Friday, 8 December 2017

Kodiveeran: Not a flagship of Sasikumar, Muthaiah either!

Documenting the cultural identities of select villages of Tamilnadu has been a long time phenomena of Tamil cinema. And for filmmaker Muthaiah, it has been a habit since his first movie. In that row, the recent release of the filmmaker Kodiveeran starring Sasikumar, Mahima Nambiar, Viddharth and Sanusha also has a lot of content that reflect the cultures and lifestyles of a couple of microcosmic villages in Sivagangai district. The movie also has Pasupathi and Poorna in some pivotal roles. And we could see the names of Balasaravanan and Vikram Sukumaran in the title and nowhere else in the movie.

The Ideology:

The film revolves around three bother-sister pairs and the emotion that revolves in their lives. With each of them belonging to different families, their tradition too differs. One of them comes from a spiritual soothsaying dissent. While, the second is from a conventional village, where people are involved in cultural festivals like shallow water fishing. The third brother-sister combo is where the plot's antagonism is loaded (overloaded, to be still precise), with a brother who is out from prison and a sister who wants revenge (all new in world cinema it seems).

The smartness of the director is that, he has connected all these traditional and emotional elements in a single plot of a rural hyperlink drama. For an instance, the screenplay flows in different directions from the beginning of the movie and meets at a single point in the interval block and ventures into a single story line in the second half. Well, that's not just enough from the director, who has sprinkled a lot of 'Inathoda Adayalam' elements throughout (Padichu vaanguna pattama moment).

The Script:

In the midst of such a smart screenplay, what went wrong with Kodiveeran? Nothing but is cliched story line and irrelevant one liners. The director has invested a lot of time on building up a brilliant screenplay and also has given serious detailing over the traditional elements and characters in the plot, like the fishing festival, kalyana vattam, a long waiting muraimaaman for his girl to tie knot and much more. But, these efforts have went in vain as the story line pulls down the flow due to it's misplaced songs and dialogues. Especially the one by the lead female, "Naama nenaikirathu nadakutho illayo, naama nenaikumpothaavthu nadakkanum." Seriously? It's not just restricted with just the female lead, but every other character in the movie has a punch dialogue to speak. Too overloaded!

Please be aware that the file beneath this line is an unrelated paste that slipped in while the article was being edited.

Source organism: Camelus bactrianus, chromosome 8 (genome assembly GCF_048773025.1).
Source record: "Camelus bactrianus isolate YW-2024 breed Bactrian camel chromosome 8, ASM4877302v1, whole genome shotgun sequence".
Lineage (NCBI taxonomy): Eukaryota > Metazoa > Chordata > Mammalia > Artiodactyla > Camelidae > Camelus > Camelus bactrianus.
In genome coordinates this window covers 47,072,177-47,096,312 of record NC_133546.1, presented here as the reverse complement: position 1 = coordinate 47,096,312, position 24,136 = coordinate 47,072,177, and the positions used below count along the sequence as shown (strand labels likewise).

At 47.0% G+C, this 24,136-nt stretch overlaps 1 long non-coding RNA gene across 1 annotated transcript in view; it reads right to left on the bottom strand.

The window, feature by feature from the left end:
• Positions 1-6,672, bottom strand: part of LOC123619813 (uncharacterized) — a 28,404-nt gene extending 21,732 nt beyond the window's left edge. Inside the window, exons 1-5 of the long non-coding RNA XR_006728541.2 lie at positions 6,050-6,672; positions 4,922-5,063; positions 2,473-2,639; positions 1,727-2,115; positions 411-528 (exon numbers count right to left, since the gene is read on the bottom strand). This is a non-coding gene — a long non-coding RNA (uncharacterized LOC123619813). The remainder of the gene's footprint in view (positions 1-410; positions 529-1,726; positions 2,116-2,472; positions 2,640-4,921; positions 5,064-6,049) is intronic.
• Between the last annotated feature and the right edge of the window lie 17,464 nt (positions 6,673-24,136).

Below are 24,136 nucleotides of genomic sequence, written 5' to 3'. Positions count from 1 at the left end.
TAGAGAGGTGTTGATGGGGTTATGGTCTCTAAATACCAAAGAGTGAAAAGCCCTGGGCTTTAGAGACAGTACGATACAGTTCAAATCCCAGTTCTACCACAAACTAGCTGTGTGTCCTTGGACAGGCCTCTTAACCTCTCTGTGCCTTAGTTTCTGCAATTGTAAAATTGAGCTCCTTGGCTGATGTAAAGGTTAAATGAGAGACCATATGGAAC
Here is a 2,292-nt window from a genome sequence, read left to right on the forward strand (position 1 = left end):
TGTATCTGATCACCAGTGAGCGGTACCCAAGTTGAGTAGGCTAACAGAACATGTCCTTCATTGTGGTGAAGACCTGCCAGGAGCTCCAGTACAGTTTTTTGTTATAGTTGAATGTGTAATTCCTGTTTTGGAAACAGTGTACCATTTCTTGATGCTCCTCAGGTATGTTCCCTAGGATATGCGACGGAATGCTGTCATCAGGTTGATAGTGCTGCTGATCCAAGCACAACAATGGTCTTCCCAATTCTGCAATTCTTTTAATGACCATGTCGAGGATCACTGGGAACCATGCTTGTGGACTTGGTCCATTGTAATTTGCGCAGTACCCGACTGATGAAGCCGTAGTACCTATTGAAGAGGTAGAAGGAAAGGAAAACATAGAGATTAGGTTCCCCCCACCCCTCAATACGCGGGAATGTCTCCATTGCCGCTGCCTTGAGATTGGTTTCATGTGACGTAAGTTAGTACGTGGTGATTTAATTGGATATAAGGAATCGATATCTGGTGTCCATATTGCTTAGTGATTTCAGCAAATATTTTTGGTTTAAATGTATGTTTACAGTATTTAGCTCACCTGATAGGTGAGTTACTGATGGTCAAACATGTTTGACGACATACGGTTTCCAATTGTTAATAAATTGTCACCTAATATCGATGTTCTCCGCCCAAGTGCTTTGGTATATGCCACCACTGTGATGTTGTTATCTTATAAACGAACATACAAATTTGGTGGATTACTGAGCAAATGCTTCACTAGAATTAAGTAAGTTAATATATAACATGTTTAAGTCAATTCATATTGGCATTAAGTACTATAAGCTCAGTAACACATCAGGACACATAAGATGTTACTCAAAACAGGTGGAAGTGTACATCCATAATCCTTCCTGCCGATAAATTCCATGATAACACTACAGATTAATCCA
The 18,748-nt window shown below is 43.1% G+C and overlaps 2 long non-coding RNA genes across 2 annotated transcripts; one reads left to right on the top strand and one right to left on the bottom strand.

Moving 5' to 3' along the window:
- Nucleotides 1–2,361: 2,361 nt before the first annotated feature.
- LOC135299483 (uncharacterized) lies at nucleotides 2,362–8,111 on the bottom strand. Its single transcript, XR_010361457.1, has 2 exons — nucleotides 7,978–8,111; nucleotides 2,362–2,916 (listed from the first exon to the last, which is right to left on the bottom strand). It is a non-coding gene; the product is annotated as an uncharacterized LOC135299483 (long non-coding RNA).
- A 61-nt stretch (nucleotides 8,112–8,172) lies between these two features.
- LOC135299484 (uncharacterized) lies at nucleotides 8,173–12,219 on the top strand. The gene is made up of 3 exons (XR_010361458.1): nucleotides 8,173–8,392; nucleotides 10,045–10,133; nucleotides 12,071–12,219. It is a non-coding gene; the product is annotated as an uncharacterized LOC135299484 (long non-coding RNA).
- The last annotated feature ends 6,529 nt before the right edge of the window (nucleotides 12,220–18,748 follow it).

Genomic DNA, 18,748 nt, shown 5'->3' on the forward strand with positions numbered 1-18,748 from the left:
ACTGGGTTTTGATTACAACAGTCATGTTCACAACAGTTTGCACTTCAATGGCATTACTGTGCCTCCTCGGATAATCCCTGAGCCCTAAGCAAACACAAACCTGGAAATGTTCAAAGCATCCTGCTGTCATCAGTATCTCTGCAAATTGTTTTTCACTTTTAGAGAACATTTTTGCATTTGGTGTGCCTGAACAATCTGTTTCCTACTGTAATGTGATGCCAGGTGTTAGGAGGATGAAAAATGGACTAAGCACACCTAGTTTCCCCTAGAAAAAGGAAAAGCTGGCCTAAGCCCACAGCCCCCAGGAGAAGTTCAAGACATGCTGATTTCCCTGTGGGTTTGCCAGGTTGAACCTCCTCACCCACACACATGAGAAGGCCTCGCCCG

The Cast:

With this Sasikumar-kind-genre plot, the actor has scored as usual in style. Be it sister sentiment, love or avenging, Sasikumar has did it all well. While Viddharth who plays the role of sincere government official named Subash Chandra Bose (of course, the geography's own, second most popular demigod), has did a mature acting which makes himself fit in the role. Pasupathi has a template villain role of a rural family drama which is not new to him. While, the cast's all female members have less space to perform. Among them, Sanusha has a decent screen space in which she plays the role of affectionate sister of Sasikumar. Again with dialogues like, 'Aniyaayam nadakkura edathukku Kannan varaano illayo, enga annan varuvaan.' And it does not really suit with her expressions. The female lead Mahima only has romance to do and she has did justice to it. Nothing else to say. Poorna's role is one of the most plot changing ones, still the weightage given for her in terms of screen space is comparatively very less, indeed a disappointment.

The Crew:

On a traditional note, the movie's technical department has struggled to make Kodiveeran feel rural. Except for a few numbers, NR Ragunandhan's background score could have been little more relative to the geography of the plot. Even in one of the numbers, 'Kalavani' in this movie has the percussion of 'Paathu Paathu' from Manja pai, which apparently was from the same composer (Well, we have one more person from Tamil cinema to win the 'Harris Jeyaraj Award' of excellence in repeated percussion!). While, Kathir's camera is more colourful for a barren land filled Sivagangai district. However, art director Sekar and choreographer Raju Sundaram (especially in the first song) have replicated a complete atmosphere of a village festival that is simply awesome. This efforts are simply wasted by the rest.


Having made a picture perfect movie like Komban, filmmaker Muthaiah this time has come down a level from his benchmark (if you believe he had one). Though the emotional and traditional quotient of the movie is so contented and give a documentary feel, the rest of the areas in its script, pulls Kodiveeran a little low, and literally make us feel, Why man? Why?

- Santhosh Mathevan,
Chennai, Dec 8, 2017.

This viewer's note is completely based on the perceptions of Santhosh Mathevan alone. This does not reflect the views of two or more people or a community. Queries and criticism shall be addressed to the writer only.

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